Kindertransport – Belgrade Theatre, Coventry

Reviewed by Helen and Garry McWilliams


There were three reasons for us to have high expectations of this production of ‘Kindertransport’ by Diane Samuels. Starring Paula Wilcox and Janet Dibley and produced by ‘Hall and Childs’ who are building a fine reputation for themselves with a successful tour of Ayckbourn’s ‘Haunting Julia’ under their belt, we anticipated that this would not disappoint.

Rendering the entire audience silent as together, we followed the trials and tribulations of mothers and daughters in opposing time periods, this production was nothing short of breath-taking. The solitary set was designed to follow the characters’ journeys with minimal fuss and the multiple purpose of some of the props was an innovative idea. The sound effects were a stunning addition to the piece and added an atmospheric dimension.

The story essentially revolves around the mother/daughter relationship as demonstrated by a Jewish mother and daughter in Germany in the 1930s where children are about to be evacuated to England. Simultaneously, in the 1980s a daughter is leaving home to live with her friends – but is it too soon? Her mother doesn’t seem to think so but implores her to make a decision and stick to it! The two stories are linked, in the most complex and heart-wrenching way. Paula Wilcox is outstanding as Lil, moving seemlessly between time periods as the Grandmother in the 1980s and ‘mother’ in the 1930s, she also provides some light comedy moments. Janet Dibley plays Evelyn, who tries to deal with her past by ignoring it, yet it becomes clear that the past has made her the person she is today and there are issues that need to be faced. Dibley’s performance is stunning, ‘Evelyn’ claims that as she gets older she loses more of herself, and this statement is reflected in every emotion she portrays.

There are superb contributions from Emma Deegan as Jewish Mother, Helga, also Paul Lancaster who primarily takes the role of the Ratcatcher, but also played various other male roles. Making her theatre debut is Rosie Holden as Faith (Evelyn’s daughter) and we feel sure this won’t be the last time we’ll see her treading the boards. However, arguably the most pivotal role is that of Eva, and Gabrielle Dempsey has been perfectly cast. Dempsey’s German accent never waivered (until it was necessary) and she convincingly portrayed every age of the character.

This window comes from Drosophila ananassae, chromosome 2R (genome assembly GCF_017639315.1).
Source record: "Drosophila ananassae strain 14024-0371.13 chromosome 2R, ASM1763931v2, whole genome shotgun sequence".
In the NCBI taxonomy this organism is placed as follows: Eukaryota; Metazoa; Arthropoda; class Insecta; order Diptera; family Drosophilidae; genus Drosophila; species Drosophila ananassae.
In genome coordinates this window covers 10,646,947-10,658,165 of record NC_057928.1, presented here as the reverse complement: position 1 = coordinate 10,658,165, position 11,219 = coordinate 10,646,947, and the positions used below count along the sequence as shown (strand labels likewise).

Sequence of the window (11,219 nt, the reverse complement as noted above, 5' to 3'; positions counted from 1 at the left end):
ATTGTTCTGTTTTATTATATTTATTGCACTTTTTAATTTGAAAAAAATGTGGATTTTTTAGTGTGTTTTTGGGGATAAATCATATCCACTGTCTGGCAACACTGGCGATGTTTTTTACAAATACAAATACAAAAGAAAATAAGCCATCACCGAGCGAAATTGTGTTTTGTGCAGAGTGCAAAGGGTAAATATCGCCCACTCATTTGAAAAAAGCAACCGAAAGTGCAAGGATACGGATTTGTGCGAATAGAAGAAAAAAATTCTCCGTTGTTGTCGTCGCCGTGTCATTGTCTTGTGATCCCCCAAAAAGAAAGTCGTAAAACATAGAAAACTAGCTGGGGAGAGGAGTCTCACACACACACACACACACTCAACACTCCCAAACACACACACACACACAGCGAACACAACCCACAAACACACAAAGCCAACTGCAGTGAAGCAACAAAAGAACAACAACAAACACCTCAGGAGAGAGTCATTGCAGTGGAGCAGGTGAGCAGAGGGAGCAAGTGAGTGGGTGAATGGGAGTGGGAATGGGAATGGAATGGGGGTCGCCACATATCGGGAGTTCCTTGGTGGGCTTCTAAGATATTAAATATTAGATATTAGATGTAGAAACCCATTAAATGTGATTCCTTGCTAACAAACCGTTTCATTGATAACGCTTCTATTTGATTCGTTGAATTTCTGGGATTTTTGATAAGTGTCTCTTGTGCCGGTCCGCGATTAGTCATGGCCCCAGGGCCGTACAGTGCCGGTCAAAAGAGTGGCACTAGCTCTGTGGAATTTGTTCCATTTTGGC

Andrew Hall has directed an amazingly talented cast in a spectacularly touching play which we feel is a must-see for audiences of most age ranges. The short run in Coventry has come to an end, however please access for all dates and venues.

Butterfly Lion – Malvern Theatres

Reviewed by Helen and Garry McWilliams


Following great success at Leicester Curve Theatre and Derby Theatre, Michael Morpurgo’s ‘Butterfly Lion’ is currently on tour and entertaining young and old alike. It’s a cleverly written story which on the surface would appear to be a children’s tale, yet has many layers to analyse.

With use of puppetry a much publicised element of the show, we expected to see a production akin to ‘War Horse*’, and we weren’t far wrong. With a skilled cast of actors among whom, is the ever popular Gwen Taylor, this show has something for everyone and works on many levels. Well staged with puppets taking on almost a life of their own, from the lion (at various stages of his life) to the butterflies!

The story opens with the introduction of young Michael who makes good his escape from boarding school and finds himself inside the private property of a lady called Millie. Here is where the story of the Butterfly Lion starts (who can be seen in the distance upon the hillside). Michael learns about Bertie who was born in South Africa and is fascinated by the animals who visit the water hole which he can see from the gates of his house. At the centre of Bertie’s attention is a Lioness with her cub, however the disappearance of so many cattle from Bertie’s family’s land causes the lion cub to become orphaned. In a story not too dissimilar to that of ‘War Horse’, Bertie develops a close friendship and bond with the lion cub, sadly parting company with him a few years before the First World War breaks out. Although the story is pitched for 7 years old upwards, it’s far from a fairy story as there are some harsh realities, but it still works well as a children’s story.

Adam Buchanan takes on the dual role of Michael/Bertie and he has an amazing capacity for switching between young and old, it was easy to follow which character he was playing as he moved seamlessly between the two. Gwen Taylor is a triumph as Millie, she’s adept at showing playing the caring matriarch character, clear and engaging as a narrator with superb diction, but also plays Millie as a little girl endearingly. Lloyd Notice who operates the lion also puts in a stunning performance, indeed there is not one weak link in this cast, though – everyone should be commended on a moving piece of theatre.

Why, you may be wondering is this lion a butterfly lion? That would be telling! However, the tour is continuing to Nottingham, Glasgow, Richmond and Brighton – so we recommend that you go and find out.

*For our readers who may not be aware, ‘War Horse’ was also written by Michael Morpurgo.

Powered by

Up ↑

%d bloggers like this: